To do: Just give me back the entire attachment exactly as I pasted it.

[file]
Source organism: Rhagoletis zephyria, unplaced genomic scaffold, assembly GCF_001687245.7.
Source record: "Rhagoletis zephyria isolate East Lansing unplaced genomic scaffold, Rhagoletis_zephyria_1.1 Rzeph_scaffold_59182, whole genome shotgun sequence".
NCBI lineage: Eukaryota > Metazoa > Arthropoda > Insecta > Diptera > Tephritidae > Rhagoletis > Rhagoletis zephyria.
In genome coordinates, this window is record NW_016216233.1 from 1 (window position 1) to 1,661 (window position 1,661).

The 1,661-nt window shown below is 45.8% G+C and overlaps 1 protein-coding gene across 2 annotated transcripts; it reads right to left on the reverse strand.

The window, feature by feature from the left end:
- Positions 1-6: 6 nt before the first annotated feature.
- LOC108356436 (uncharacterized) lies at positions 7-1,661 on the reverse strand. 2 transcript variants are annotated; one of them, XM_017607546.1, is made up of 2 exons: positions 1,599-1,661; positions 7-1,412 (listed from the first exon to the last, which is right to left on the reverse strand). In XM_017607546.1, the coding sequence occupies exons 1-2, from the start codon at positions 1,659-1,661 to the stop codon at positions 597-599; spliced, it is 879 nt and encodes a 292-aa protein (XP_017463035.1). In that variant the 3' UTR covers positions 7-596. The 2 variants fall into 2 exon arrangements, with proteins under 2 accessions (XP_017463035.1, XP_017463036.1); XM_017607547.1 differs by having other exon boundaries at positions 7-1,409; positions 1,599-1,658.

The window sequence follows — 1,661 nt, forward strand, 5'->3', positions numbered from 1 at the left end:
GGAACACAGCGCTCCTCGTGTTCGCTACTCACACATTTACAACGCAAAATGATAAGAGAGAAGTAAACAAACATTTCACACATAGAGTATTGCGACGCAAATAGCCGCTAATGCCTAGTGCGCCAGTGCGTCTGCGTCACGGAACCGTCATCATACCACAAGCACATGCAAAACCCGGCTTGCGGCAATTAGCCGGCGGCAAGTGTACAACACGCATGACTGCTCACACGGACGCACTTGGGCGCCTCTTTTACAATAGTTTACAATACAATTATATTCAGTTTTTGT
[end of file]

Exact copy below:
Source organism: Rhagoletis zephyria, unplaced genomic scaffold, assembly GCF_001687245.7.
Source record: "Rhagoletis zephyria isolate East Lansing unplaced genomic scaffold, Rhagoletis_zephyria_1.1 Rzeph_scaffold_59182, whole genome shotgun sequence".
NCBI lineage: Eukaryota > Metazoa > Arthropoda > Insecta > Diptera > Tephritidae > Rhagoletis > Rhagoletis zephyria.
In genome coordinates, this window is record NW_016216233.1 from 1 (window position 1) to 1,661 (window position 1,661).

The 1,661-nt window shown below is 45.8% G+C and overlaps 1 protein-coding gene across 2 annotated transcripts; it reads right to left on the reverse strand.

The window, feature by feature from the left end:
- Positions 1-6: 6 nt before the first annotated feature.
- LOC108356436 (uncharacterized) lies at positions 7-1,661 on the reverse strand. 2 transcript variants are annotated; one of them, XM_017607546.1, is made up of 2 exons: positions 1,599-1,661; positions 7-1,412 (listed from the first exon to the last, which is right to left on the reverse strand). In XM_017607546.1, the coding sequence occupies exons 1-2, from the start codon at positions 1,659-1,661 to the stop codon at positions 597-599; spliced, it is 879 nt and encodes a 292-aa protein (XP_017463035.1). In that variant the 3' UTR covers positions 7-596. The 2 variants fall into 2 exon arrangements, with proteins under 2 accessions (XP_017463035.1, XP_017463036.1); XM_017607547.1 differs by having other exon boundaries at positions 7-1,409; positions 1,599-1,658.

The window sequence follows — 1,661 nt, forward strand, 5'->3', positions numbered from 1 at the left end:
GGAACACAGCGCTCCTCGTGTTCGCTACTCACACATTTACAACGCAAAATGATAAGAGAGAAGTAAACAAACATTTCACACATAGAGTATTGCGACGCAAATAGCCGCTAATGCCTAGTGCGCCAGTGCGTCTGCGTCACGGAACCGTCATCATACCACAAGCACATGCAAAACCCGGCTTGCGGCAATTAGCCGGCGGCAAGTGTACAACACGCATGACTGCTCACACGGACGCACTTGGGCGCCTCTTTTACAATAGTTTACAATACAATTATATTCAGTTTTTGT